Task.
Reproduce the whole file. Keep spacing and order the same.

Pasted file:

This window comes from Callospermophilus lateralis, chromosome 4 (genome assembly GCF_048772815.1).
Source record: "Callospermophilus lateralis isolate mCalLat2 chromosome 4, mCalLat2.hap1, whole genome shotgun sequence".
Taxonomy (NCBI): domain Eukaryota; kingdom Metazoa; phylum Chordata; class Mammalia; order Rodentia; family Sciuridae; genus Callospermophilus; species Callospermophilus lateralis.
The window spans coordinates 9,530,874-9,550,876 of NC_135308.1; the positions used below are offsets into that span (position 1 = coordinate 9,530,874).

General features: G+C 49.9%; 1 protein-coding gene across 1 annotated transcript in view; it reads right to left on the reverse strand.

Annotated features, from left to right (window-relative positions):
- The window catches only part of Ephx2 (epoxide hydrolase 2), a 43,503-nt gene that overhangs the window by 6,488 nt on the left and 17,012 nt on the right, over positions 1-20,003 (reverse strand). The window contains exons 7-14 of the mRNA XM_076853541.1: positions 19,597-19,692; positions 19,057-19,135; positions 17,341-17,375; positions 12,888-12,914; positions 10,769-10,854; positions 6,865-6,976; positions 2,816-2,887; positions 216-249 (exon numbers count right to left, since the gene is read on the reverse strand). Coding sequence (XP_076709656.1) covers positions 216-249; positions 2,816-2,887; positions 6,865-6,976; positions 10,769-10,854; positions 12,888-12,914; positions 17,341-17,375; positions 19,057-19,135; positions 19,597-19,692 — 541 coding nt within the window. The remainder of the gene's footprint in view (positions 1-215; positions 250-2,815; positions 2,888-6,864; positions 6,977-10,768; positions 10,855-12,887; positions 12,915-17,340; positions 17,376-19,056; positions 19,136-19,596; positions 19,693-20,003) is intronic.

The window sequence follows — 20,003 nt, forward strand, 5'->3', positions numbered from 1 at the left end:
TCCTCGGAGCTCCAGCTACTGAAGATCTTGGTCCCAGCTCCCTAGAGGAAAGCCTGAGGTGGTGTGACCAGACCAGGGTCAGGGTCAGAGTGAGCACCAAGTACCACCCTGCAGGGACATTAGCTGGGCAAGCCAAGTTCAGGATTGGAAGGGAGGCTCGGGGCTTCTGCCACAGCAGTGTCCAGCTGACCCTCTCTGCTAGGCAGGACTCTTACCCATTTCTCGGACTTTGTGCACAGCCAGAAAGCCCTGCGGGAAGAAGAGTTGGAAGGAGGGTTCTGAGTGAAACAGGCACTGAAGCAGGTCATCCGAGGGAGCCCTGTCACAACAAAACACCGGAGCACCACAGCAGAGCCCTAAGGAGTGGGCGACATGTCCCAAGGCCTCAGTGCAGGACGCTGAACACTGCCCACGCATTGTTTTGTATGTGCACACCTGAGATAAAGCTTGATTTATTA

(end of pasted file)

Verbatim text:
This window comes from Callospermophilus lateralis, chromosome 4 (genome assembly GCF_048772815.1).
Source record: "Callospermophilus lateralis isolate mCalLat2 chromosome 4, mCalLat2.hap1, whole genome shotgun sequence".
Taxonomy (NCBI): domain Eukaryota; kingdom Metazoa; phylum Chordata; class Mammalia; order Rodentia; family Sciuridae; genus Callospermophilus; species Callospermophilus lateralis.
The window spans coordinates 9,530,874-9,550,876 of NC_135308.1; the positions used below are offsets into that span (position 1 = coordinate 9,530,874).

General features: G+C 49.9%; 1 protein-coding gene across 1 annotated transcript in view; it reads right to left on the reverse strand.

Annotated features, from left to right (window-relative positions):
- The window catches only part of Ephx2 (epoxide hydrolase 2), a 43,503-nt gene that overhangs the window by 6,488 nt on the left and 17,012 nt on the right, over positions 1-20,003 (reverse strand). The window contains exons 7-14 of the mRNA XM_076853541.1: positions 19,597-19,692; positions 19,057-19,135; positions 17,341-17,375; positions 12,888-12,914; positions 10,769-10,854; positions 6,865-6,976; positions 2,816-2,887; positions 216-249 (exon numbers count right to left, since the gene is read on the reverse strand). Coding sequence (XP_076709656.1) covers positions 216-249; positions 2,816-2,887; positions 6,865-6,976; positions 10,769-10,854; positions 12,888-12,914; positions 17,341-17,375; positions 19,057-19,135; positions 19,597-19,692 — 541 coding nt within the window. The remainder of the gene's footprint in view (positions 1-215; positions 250-2,815; positions 2,888-6,864; positions 6,977-10,768; positions 10,855-12,887; positions 12,915-17,340; positions 17,376-19,056; positions 19,136-19,596; positions 19,693-20,003) is intronic.

The window sequence follows — 20,003 nt, forward strand, 5'->3', positions numbered from 1 at the left end:
TCCTCGGAGCTCCAGCTACTGAAGATCTTGGTCCCAGCTCCCTAGAGGAAAGCCTGAGGTGGTGTGACCAGACCAGGGTCAGGGTCAGAGTGAGCACCAAGTACCACCCTGCAGGGACATTAGCTGGGCAAGCCAAGTTCAGGATTGGAAGGGAGGCTCGGGGCTTCTGCCACAGCAGTGTCCAGCTGACCCTCTCTGCTAGGCAGGACTCTTACCCATTTCTCGGACTTTGTGCACAGCCAGAAAGCCCTGCGGGAAGAAGAGTTGGAAGGAGGGTTCTGAGTGAAACAGGCACTGAAGCAGGTCATCCGAGGGAGCCCTGTCACAACAAAACACCGGAGCACCACAGCAGAGCCCTAAGGAGTGGGCGACATGTCCCAAGGCCTCAGTGCAGGACGCTGAACACTGCCCACGCATTGTTTTGTATGTGCACACCTGAGATAAAGCTTGATTTATTA